EVI vs NDVI: What’s the difference?
Inherent shortcomings of NDVI
For decades Normalized Difference Vegetation Index (NDVI) has been the wine industry’s standard for measuring vine vigour. NDVI is a calculation between the near-infrared light reflected by vegetation and the visible light. Healthy, more vigorous vines absorb more visible light and reflect more near-infrared light with less vigorous or sparse vines reflecting both more visible and near-infrared light.
NDVI often produces inaccurate data due to varying factors such as shadowing, atmospheric conditions, and variations in the soil. Another shortcoming of NDVI is its dependency on the time of day at which images are taken. Due to changes in solar incidence angle, NDVI produces vastly different results when images are taken just hours apart.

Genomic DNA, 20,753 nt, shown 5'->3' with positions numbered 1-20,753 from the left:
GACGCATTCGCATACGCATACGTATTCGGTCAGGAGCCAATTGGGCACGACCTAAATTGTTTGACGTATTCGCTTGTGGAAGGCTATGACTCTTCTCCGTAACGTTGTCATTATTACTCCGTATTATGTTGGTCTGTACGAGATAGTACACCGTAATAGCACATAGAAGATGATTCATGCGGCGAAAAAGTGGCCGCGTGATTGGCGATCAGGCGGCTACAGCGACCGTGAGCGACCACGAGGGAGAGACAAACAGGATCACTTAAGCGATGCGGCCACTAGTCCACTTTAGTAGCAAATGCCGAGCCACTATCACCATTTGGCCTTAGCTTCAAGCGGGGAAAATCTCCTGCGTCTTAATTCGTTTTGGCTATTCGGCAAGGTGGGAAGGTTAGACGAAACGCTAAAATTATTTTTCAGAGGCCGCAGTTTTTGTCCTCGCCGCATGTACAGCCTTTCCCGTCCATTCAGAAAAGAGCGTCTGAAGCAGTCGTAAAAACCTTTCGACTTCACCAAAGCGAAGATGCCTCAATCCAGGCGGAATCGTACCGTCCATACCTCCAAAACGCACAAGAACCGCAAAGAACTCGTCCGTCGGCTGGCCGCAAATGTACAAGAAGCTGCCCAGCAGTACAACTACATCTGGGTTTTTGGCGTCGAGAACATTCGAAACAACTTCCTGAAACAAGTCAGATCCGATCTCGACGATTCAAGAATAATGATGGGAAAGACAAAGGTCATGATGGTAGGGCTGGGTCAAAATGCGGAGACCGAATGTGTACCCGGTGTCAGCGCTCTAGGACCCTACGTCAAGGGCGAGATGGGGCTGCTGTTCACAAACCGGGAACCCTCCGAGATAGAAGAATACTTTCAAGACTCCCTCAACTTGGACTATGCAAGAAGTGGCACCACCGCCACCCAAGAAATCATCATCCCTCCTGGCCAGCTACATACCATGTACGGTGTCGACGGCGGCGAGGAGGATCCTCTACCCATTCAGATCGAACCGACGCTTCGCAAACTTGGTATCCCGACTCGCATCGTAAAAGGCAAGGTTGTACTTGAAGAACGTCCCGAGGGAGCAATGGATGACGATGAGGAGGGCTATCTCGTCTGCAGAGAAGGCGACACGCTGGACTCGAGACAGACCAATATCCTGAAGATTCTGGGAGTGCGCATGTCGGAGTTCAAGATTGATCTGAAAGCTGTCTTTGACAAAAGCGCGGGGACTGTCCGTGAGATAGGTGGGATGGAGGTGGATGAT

NDVI shows different results just three hours later even though the health of the vines has not changed. Image source: Vine View Scientific Aerial Imaging.
EVI: Enhanced Vegetation Index
Enhanced Vegetation Index (EVI) corrects for the inaccuracies of NDVI including variations in solar incidence angle, atmospheric conditions, and canopy background signals. EVI is calculated similarly to NDVI but uses additional wavelengths of light to correct for the distortions in the reflected light caused by the particles in the air as well as the ground cover below the vegetation.
While NDVI shows different results just two hours later, EVI is less sensitive to shadows and soil boundaries, providing consistent results every time. Image source: Vine View Scientific Aerial Imaging.